Melatonin is a hormone that helps regulate the body’s sleep-wake cycle, a.k.a. the circadian rhythm. Its levels increase at night, when it puts the body into a winding-down state that’s conducive to sleep. Our bodies produce it naturally, but some people take a melatonin supplement to help with insomnia or jet lag. But is it safe to take every day? Here’s what taking melatonin every day does to your body, according to science. Read on to find out more—and to ensure your health and the health of others, don’t miss these Sure Signs You’ve Already Had COVID.
You may have trouble falling asleep and are wondering about whether a melatonin supplement can help. Taking a melatonin supplement may help you fall asleep faster, particularly if you have a circadian rhythm sleep disorder such as delayed sleep-wake phase, which develops when you regularly go to bed late and night and sleep late into the morning.
Some people report having unusually vivid or disturbing dreams when taking a melatonin supplement. That’s because melatonin can increase the time spent in REM sleep, the sleep cycle that causes vivid dreams. During sleep, melatonin releases vasotocin, a protein that regulates REM sleep. So taking a melatonin supplement may boost vasotocin and increase vivid dreaming. But it’s not clear that taking higher doses of melatonin causes more dreams or nightmares, the Cleveland Clinic says.
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Like many sleep aids, melatonin might make you feel drowsy or sluggish the next day. You can limit this effect by taking the minimum effective does of melatonin to help you fall asleep. Some melatonin supplements contain as much as 10mg of melatonin, but a higher dose isn’t necessarily better. Johns Hopkins Medicine advises taking 1 to 3mg two hours before bedtime.
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Poor sleep is linked to increased appetite and weight gain. Getting more sleep by taking a melatonin supplement might help. An analysis of 15 studies published in the journal Chronobiology International looked at research on how melatonin affects calorie intake and the hormones that regulate hunger and fullness. They found that melatonin does seem to benefit the metabolism and “may be a potential therapeutic agent against endocrine-metabolic disorders.”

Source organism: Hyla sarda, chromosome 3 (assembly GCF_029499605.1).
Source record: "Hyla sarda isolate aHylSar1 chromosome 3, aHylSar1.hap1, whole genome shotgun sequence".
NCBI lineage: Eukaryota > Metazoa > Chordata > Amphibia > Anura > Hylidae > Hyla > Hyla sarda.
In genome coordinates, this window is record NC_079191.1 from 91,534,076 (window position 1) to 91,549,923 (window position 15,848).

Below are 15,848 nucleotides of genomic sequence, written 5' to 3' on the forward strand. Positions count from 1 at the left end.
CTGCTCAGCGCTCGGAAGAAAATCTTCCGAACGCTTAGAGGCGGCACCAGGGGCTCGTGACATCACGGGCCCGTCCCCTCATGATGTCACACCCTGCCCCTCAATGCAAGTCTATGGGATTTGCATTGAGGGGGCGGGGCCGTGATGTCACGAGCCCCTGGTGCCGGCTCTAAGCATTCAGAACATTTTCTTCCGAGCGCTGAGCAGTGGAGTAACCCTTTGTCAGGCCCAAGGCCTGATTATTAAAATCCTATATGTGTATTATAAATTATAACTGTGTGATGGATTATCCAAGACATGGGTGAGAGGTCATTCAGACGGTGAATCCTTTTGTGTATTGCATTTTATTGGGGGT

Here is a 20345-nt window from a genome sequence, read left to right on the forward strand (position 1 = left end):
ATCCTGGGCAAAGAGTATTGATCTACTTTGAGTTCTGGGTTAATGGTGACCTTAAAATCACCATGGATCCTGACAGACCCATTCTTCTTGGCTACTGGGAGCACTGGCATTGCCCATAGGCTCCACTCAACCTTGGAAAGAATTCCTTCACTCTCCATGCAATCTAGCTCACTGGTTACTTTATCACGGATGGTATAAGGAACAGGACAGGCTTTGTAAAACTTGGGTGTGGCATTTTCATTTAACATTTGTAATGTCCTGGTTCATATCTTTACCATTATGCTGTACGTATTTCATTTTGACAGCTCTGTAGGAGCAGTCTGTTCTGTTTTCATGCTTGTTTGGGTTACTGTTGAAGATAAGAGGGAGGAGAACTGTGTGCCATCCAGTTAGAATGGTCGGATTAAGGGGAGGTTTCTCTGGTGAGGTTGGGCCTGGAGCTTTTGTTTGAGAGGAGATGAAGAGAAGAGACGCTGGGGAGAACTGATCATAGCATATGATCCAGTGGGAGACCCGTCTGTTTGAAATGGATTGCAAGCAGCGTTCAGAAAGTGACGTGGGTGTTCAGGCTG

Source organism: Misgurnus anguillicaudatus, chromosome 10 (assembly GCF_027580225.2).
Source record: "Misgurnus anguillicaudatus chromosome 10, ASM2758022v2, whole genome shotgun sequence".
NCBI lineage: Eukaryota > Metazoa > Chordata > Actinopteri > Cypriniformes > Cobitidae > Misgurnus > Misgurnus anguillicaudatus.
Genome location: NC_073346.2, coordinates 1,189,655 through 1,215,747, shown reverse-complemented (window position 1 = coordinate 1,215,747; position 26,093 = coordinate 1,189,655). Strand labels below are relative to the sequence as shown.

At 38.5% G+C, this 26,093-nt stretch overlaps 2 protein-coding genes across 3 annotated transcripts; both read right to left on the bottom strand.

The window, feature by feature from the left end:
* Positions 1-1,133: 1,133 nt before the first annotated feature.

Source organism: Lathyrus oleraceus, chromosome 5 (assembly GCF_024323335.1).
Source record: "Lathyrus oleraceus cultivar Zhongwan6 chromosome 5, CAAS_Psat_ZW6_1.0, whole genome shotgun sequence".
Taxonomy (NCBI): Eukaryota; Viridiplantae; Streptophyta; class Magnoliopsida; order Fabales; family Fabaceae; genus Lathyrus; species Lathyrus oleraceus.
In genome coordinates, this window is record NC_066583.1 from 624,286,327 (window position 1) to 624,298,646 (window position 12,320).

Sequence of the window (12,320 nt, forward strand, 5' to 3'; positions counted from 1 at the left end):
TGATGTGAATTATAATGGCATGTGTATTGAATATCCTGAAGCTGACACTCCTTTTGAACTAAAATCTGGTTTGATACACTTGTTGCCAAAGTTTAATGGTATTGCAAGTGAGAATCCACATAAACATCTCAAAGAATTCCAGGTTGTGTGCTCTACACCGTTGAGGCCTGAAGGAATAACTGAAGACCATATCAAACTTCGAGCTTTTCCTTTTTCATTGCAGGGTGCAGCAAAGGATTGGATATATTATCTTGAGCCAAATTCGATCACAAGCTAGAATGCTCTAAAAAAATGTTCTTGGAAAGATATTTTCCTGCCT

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Studies have found that taking 2 to 3 milligrams of melatonin daily when traveling to a different time zone seems to improve the symptoms of jet lag, including decreased alertness, daytime sleepiness and fatigue. To ease jet lag, experts advise taking melatonin two hours before bedtime at your destination, starting a few days before your trip.
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“If taking melatonin for sleep isn’t helping after a week or two, stop using it,” says Luis F. Buenaver, Ph.D., C.B.S.M., a sleep expert with Johns Hopkins. If melatonin does help, it’s safe for most people to take nightly for one to two months. If you continue to have trouble falling asleep, talk with your doctor. And to get through this pandemic at your healthiest, don’t miss these 35 Places You’re Most Likely to Catch COVID.